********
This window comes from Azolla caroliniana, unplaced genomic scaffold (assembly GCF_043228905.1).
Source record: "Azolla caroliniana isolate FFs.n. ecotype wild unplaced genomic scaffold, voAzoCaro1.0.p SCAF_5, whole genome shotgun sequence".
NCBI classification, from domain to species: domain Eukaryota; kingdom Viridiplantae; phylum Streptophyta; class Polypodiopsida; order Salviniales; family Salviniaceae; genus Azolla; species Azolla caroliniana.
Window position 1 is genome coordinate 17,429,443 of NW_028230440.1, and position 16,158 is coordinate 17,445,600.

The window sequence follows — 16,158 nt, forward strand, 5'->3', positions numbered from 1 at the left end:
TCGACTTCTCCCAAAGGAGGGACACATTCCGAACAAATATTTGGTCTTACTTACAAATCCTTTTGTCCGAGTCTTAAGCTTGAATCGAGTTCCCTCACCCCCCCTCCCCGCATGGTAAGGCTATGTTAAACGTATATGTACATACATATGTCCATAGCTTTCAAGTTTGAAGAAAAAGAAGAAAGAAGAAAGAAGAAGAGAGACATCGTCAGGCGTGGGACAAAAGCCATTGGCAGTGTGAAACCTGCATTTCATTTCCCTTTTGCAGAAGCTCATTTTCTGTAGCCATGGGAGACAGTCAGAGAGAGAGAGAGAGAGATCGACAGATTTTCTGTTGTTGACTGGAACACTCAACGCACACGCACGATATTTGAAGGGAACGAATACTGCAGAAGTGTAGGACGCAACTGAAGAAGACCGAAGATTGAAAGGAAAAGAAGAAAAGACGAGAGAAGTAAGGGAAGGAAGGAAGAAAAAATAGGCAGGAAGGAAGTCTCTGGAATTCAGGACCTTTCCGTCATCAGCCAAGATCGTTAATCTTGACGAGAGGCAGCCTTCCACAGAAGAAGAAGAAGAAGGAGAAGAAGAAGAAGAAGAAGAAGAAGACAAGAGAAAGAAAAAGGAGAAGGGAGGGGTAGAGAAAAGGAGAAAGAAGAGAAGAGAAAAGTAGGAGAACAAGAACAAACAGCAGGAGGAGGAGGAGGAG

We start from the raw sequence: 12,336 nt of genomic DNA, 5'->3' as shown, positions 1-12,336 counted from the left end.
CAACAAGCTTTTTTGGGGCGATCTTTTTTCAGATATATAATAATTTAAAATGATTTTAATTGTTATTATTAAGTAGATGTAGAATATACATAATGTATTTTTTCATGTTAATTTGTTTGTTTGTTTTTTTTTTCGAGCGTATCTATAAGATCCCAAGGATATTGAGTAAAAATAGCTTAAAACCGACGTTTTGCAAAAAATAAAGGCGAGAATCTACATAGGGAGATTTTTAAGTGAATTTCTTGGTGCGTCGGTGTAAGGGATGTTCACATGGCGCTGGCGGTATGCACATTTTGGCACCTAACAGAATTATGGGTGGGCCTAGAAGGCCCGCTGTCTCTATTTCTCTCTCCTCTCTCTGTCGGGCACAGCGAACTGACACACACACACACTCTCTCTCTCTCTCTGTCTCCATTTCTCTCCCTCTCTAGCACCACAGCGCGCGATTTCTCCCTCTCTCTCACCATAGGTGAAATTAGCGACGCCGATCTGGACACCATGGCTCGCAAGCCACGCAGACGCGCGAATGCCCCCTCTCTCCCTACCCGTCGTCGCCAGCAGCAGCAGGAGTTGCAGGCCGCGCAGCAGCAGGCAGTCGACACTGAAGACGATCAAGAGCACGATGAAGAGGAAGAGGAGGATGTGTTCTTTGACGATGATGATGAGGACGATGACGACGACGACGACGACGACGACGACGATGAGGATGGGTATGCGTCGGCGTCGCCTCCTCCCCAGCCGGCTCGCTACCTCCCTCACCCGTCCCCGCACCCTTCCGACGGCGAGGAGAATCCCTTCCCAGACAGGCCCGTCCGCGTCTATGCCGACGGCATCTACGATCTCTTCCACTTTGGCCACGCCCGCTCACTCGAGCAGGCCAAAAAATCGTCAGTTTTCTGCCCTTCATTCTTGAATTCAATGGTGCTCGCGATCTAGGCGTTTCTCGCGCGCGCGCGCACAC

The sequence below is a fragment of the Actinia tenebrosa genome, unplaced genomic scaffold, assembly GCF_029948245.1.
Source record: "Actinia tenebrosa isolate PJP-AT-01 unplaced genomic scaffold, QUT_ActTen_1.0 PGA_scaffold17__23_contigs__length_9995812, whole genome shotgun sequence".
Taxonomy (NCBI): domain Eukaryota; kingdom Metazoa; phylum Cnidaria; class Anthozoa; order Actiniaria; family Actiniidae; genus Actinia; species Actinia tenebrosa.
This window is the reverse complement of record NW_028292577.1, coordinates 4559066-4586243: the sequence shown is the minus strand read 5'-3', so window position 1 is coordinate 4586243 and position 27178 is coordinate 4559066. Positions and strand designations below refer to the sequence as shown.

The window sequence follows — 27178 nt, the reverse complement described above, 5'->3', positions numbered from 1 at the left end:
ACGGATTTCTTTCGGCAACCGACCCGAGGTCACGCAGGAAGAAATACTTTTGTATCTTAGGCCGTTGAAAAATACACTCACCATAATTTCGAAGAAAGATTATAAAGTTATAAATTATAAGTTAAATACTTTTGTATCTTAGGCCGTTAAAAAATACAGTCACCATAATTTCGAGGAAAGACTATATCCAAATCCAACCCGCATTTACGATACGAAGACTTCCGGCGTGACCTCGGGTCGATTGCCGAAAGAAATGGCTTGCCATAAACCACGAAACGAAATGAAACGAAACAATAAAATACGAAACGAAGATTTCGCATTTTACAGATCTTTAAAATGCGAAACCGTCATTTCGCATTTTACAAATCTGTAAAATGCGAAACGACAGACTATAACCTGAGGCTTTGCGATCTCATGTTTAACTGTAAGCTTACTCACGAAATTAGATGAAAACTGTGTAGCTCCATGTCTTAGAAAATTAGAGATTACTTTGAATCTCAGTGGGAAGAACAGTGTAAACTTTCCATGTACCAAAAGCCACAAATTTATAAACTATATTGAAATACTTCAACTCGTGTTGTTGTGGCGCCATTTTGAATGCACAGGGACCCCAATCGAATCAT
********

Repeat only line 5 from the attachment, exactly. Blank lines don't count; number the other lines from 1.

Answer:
The window sequence follows — 16,158 nt, forward strand, 5'->3', positions numbered from 1 at the left end: